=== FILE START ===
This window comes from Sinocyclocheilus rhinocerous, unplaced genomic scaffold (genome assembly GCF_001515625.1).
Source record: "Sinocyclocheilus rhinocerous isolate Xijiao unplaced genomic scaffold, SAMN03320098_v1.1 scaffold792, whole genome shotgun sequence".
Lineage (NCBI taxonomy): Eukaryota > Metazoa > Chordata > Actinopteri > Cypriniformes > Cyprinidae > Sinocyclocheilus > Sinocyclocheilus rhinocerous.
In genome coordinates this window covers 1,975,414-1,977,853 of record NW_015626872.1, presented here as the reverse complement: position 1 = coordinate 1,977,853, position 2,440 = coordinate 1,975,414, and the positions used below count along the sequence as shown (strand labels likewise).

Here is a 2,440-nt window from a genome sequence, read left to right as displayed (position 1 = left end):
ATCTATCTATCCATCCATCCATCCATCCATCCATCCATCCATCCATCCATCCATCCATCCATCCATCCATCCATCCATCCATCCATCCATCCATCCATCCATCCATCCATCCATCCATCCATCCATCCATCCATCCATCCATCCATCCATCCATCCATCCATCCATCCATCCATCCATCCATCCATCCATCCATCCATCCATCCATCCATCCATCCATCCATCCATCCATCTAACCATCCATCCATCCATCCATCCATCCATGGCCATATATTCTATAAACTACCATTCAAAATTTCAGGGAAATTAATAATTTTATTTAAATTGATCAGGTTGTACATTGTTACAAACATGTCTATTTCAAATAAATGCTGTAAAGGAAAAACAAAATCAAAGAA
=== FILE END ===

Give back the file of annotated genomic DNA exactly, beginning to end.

This window comes from Sinocyclocheilus rhinocerous, unplaced genomic scaffold (genome assembly GCF_001515625.1).
Source record: "Sinocyclocheilus rhinocerous isolate Xijiao unplaced genomic scaffold, SAMN03320098_v1.1 scaffold792, whole genome shotgun sequence".
Lineage (NCBI taxonomy): Eukaryota > Metazoa > Chordata > Actinopteri > Cypriniformes > Cyprinidae > Sinocyclocheilus > Sinocyclocheilus rhinocerous.
In genome coordinates this window covers 1,975,414-1,977,853 of record NW_015626872.1, presented here as the reverse complement: position 1 = coordinate 1,977,853, position 2,440 = coordinate 1,975,414, and the positions used below count along the sequence as shown (strand labels likewise).

Here is a 2,440-nt window from a genome sequence, read left to right as displayed (position 1 = left end):
ATCTATCTATCCATCCATCCATCCATCCATCCATCCATCCATCCATCCATCCATCCATCCATCCATCCATCCATCCATCCATCCATCCATCCATCCATCCATCCATCCATCCATCCATCCATCCATCCATCCATCCATCCATCCATCCATCCATCCATCCATCCATCCATCCATCCATCCATCCATCCATCCATCCATCCATCCATCCATCCATCCATCCATCCATCCATCTAACCATCCATCCATCCATCCATCCATCCATGGCCATATATTCTATAAACTACCATTCAAAATTTCAGGGAAATTAATAATTTTATTTAAATTGATCAGGTTGTACATTGTTACAAACATGTCTATTTCAAATAAATGCTGTAAAGGAAAAACAAAATCAAAGAA